It’s cold. VERY cold. Eat this and be warm.
I should probably say a little more than that, but that’s really the whole point of this recipe. For me this is such a Sunday lunch thing. It takes a bit of time, but really not much work. Slow cooking rocks, just put it on and let it do it’s thang. Fresh pappardelle is hands down my favourite pasta. It takes me back to my time in Perugia where the local specialty was wild boar with pappardelle spiked with spicy black pepper. I’ve run with it ever since! Alas, my local butcher was out of Umbrian Wild Boar (what are they good for, really?) so lamb shanks it is. But really, who can complain about meltingly tender lamb that you could eat even if you didn’t have any teeth? Not I.
Serves 4 hungry folk.
For the pasta:
- 4 eggs
- 400g durum wheat flour + extra for dusting
- 1 tsp salt
- 1 tbsp freshly ground black pepper
Make the pasta in your preferred method. For me, it’s by hand. So combine all the dry ingredients and tip them on to your surface and make a well in the center. Crack in the eggs, then gradually work the flour into the eggs until you have a dough forming. Remember, every time you work with flour you may need a little more, or a little less. So feel the way your dough is coming together and incorporate the flour gradually. I work the dough for at least 10 minutes to get that gluten working – your dough needs to have some bounce back. Once it’s at that point, wrap it in cling and let it rest at least half an hour.
After it’s rested, either roll it by hand, or through a pasta machine ensuring you laminate (fold it over on itself) at least 4 times – again to help that gluten work. Once it’s gorgeously thin, cut it in to 1 inch/3cm ribbons and hang to dry. You can dust with flour and leave in clumps, but my kitchen gets so stuffy that it usually ends up sticking together if I do that. NOTE: the broom handle was cleaned prior to use! Now take a step back and admire your speckled ribbons of wonder!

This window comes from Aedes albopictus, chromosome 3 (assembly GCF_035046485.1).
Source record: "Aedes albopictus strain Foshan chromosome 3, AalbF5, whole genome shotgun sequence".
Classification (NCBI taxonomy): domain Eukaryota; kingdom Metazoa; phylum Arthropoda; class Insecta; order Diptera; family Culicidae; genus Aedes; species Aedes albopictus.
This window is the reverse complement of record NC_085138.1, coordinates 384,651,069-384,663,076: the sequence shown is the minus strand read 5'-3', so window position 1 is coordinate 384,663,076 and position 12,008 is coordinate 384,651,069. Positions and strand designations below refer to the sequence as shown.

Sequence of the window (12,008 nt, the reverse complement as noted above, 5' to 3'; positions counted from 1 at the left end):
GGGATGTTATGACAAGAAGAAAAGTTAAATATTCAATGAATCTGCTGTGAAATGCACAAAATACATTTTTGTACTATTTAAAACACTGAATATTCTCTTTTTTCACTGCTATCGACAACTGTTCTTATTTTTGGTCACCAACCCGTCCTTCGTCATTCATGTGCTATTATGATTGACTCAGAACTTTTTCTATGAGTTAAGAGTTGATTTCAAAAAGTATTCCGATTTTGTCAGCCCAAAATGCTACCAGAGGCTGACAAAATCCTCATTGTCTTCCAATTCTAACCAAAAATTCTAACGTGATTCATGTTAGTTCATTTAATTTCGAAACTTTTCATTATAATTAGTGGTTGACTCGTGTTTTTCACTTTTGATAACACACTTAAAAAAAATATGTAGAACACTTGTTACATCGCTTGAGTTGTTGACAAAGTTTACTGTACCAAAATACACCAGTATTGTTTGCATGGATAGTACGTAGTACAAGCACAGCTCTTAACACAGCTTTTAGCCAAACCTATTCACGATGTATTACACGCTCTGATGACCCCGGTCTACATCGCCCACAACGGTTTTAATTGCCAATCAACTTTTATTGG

For the ragu:
- 4 large lamb shanks
- 1 large onion, finely chopped
- 2 sticks of celery, finely chopped
- 2 medium carrots, finely chopped
- 1 zucchini, finely chopped
- 4 cloves of garlic, sliced
- 4 anchovies
- 1 tsp chilli flakes
- 1 tbsp tomato paste
- ¼ cup of dried porcini, rehydrated
- 1 cup of full-bodied red wine
- 2 tins chopped tomatoes
- A bouquet garnet of 2 bay leaves, thyme, parsley stalks, oregano, rosemary and orange zest strips.
- 1 litre of chicken stock/vegetable stock/water
- Olive oil
- Salt, sugar and pepper to taste
- Fresh flat-leaf parsley to serve
Preheat oven to 140 degrees. Over a high heat, heat a couple of tablespoons of olive oil in large, oven-safe pan. Season the lamb shanks well and brown. Brown them really well; this will give you super flavor in the end product. Once browned, set aside.
Drop your heat to a more medium/high level and in the same pan, cook off the onion, celery, carrot, zucchini, garlic and anchovies with a little salt and pepper. There’s no need to chop the anchovies, they will just melt into the vegetables making them extra delicious. Once the vegetables are softened add the chilli flakes, porcini (and the water they were reconstituted in) and tomato paste and cook off for another few minutes.
Add your wine and cook to burn off the alcohol – at least until it’s reduced by half. Add the tinned tomatoes and bouquet garnet and stir to combine. Allow to simmer for about 5 minutes.
Add your stock or water and stir to combine, and then add the sealed lamb shanks (plus any juices) back to the pan so they are submerged. Cover with a lid and place in the preheated oven. Allow this to cook, slowly for 2-3 hours or until the lamb shanks are falling away from the bone. Check on it every now and then to make sure it remains moist, if needed add a little water. You are after a thick, juicy sauce though.
When the ragu is cooked allow it to cool slightly before you remove the lamb shanks. Remove the meat from the bones and shred it back in to the sauce – not too finely though, you want it chunky and delicious. Check your seasoning – it usually needs some salt, pepper and a little sugar – then keep it warm while you prepare the pappardelle.
Cook the pappardelle in plenty of boiling salted water and combine with your luscious lamb shank ragu. This dish is so incredibly rich that parmesan at this point would be an absolute sin. Just some fresh flat leaf parsley and a glass of a Coonawarra Cabernet. I was lucky enough to enjoy this with a bottle of Murdock Reserve 2006 Cabernet – a beautifully layered wine with firm tannins and a great minty earthiness typical of Coonawarra.
Winter ain’t so bad, right?
What’s your favourite winter warmer? Let us know on Twitter @bonvivantblog. If you have any questions about this or other recipes just shoot me an email: email@example.com